Last week saw Russia joining hands with China to conduct its largest military exercises since the Soviet era. Chinese President Xi Jinping was in Russia as well to attend the Eastern Economic Forum in Vladivostok and he bonded with Russian President Vladimir Putin over pancakes, caviar, and shots of vodka. They were sending messages to multiple audiences: to those back home in Russia and China as the two leaders use military nationalism to consolidate their positions at home and then to the West and the U.S. in particular that two major powers are seemingly joining hands.
The Russian Defense Ministry claimed that some 300,000 soldiers were involved in all stages of the five-day-long Vostok 2018 exercise, which involved helicopter and parachute landings by Russian infantry forces. Though Russian and Chinese forces have exercised together before in multinational drills, mostly under the auspices of the Shanghai Cooperation Organization, the inclusion of 3,200 Chinese troops, along with 30 aircraft, into the Russian military maneuvers gives these exercises an altogether new dimension. Where last year’s major exercise, Zapad 2017, was focused on Russia’s western frontier with NATO, in a sign of changing times this year’s drills saw Russia and China exercising together in a region not far from where China and the USSR fought a real border war in 1969.
The United States, of course, would have watched closely as the exercise came months after the Trump administration unveiled its new national defense strategy that underlines “strategic competition” with Russia and China, and as its ties with both countries have deteriorated under spiraling sanctions. U.S. Defense Secretary Jim Mattis dismissed these drills, saying, “I see little in the long term that aligns Russia and China.”
For his part, Putin justified these exercises by underscoring Russia’s credentials as “a peace loving country” that was ready to defend itself. “Our duty to our country, our Motherland, is to be ready to defend its sovereignty, security and national interests of our country, and if necessary to support our allies,” he said in his address.
China has today emerged an important partner for Russia despite continuing differences in certain areas. As Russia’s ties with the West have deteriorated, it has moved remarkably closer to China with trade and military cooperation between the two flourishing, something unthinkable just a few years ago. Chinese investment in Russia is growing too. Russia is China’s largest oil supplier, and is likely to emerge as its biggest source of natural gas in a year’s time. At a time when Russia’s trade ties with most nations are on a downward trajectory, China is a rare bright spot.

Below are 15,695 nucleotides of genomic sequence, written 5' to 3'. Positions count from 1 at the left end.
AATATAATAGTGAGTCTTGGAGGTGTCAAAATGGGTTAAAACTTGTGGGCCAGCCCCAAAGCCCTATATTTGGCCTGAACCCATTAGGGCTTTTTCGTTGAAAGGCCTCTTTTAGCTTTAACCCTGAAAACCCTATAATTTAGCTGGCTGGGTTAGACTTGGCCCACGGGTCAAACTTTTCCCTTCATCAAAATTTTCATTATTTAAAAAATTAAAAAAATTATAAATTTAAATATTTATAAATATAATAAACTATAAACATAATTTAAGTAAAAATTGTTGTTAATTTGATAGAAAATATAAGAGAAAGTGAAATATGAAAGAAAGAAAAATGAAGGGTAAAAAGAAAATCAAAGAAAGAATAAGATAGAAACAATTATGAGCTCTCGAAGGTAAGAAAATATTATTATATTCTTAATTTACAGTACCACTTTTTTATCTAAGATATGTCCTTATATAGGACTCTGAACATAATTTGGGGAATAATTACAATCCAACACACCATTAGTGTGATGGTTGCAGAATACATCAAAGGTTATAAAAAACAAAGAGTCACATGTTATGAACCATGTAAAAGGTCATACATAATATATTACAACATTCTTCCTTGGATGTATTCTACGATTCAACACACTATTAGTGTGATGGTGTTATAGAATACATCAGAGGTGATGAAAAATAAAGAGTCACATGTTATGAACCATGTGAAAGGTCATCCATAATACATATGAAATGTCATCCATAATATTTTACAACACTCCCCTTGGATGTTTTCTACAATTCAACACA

For China, meanwhile, there is much to learn from Russia’s operational experience in war fighting. Though China’s military modernization will leave Russia far behind, its real-time operational experience is rather limited. Russia’s experience in the Syrian conflict, where it has sharpened its information warfare and combined armed warfare techniques, is something that Chinese military generals are eyeing with great interest. As Major General Shao Yuanming, deputy chief of the Joint Staff Department of China’s Central Military Commission, made clear during the Vostok 2018 drills: “The Russian Army has a very vast experience in conducting practical combat operations and powerful combat capability,” and “for us it’s been very useful to learn from the Russian army and get this very valuable experience.”
By involving China in its exercises in the Far East, Russia has indicated that it doesn’t see Beijing as a short- to medium-term threat in the region, something that was quite palpable just a few years ago. The two may not be allies yet but their relationship has grown to an extent that such exercises are possible and a relationship can be developed to take on the United States together.
There are clear limits to this partnership. Both Russia and China are also independently trying to frame their responses to the Trump administration. China’s primary interest is in stabilizing its economic relations with the United States at a time when its economy is beginning to face the adverse effects of tariffs. It has little interest in expanding the ambit of its disputes with the United States by supporting Russia on its confrontation with NATO. Russia too is cognizant of the limits of its power. It is the junior partner in this Sino-Russian entente and would want limited exposure to the South China Sea dispute, for example.
But to look at the Sino-Russian relationship primarily through the prism of its limitations is to miss the point altogether. The fact that this relationship has grown to this extent where the two are now participating in joint military exercises underscores the rapidly evolving nature of this relationship. Both are now more unified than ever in posing a challenge to the U.S.-led global order.
For India, this poses a real challenge. New Delhi has long maintained that it needs a close relationship with Moscow so that the Beijing-Moscow relationship could be dented. But India’s Russia outreach seems to have had a rather insignificant impact so far on the Russia-China dynamic. Russia is also reaching out to Pakistan despite Indian reservations and is changing its tune on the Afghanistan issue. It is now a strong votary of negotiating with the Taliban and has given short shrift to Indian reservations in this regard. Russia has been at the forefont of advising India not to challenge China’s ambitious Belt and Road Initiative (BRI). Given the challenge China poses to India on multiple fronts, this growing Sino-Russian collusion should ideally be at the top of the agenda when the Russian president visits India next month.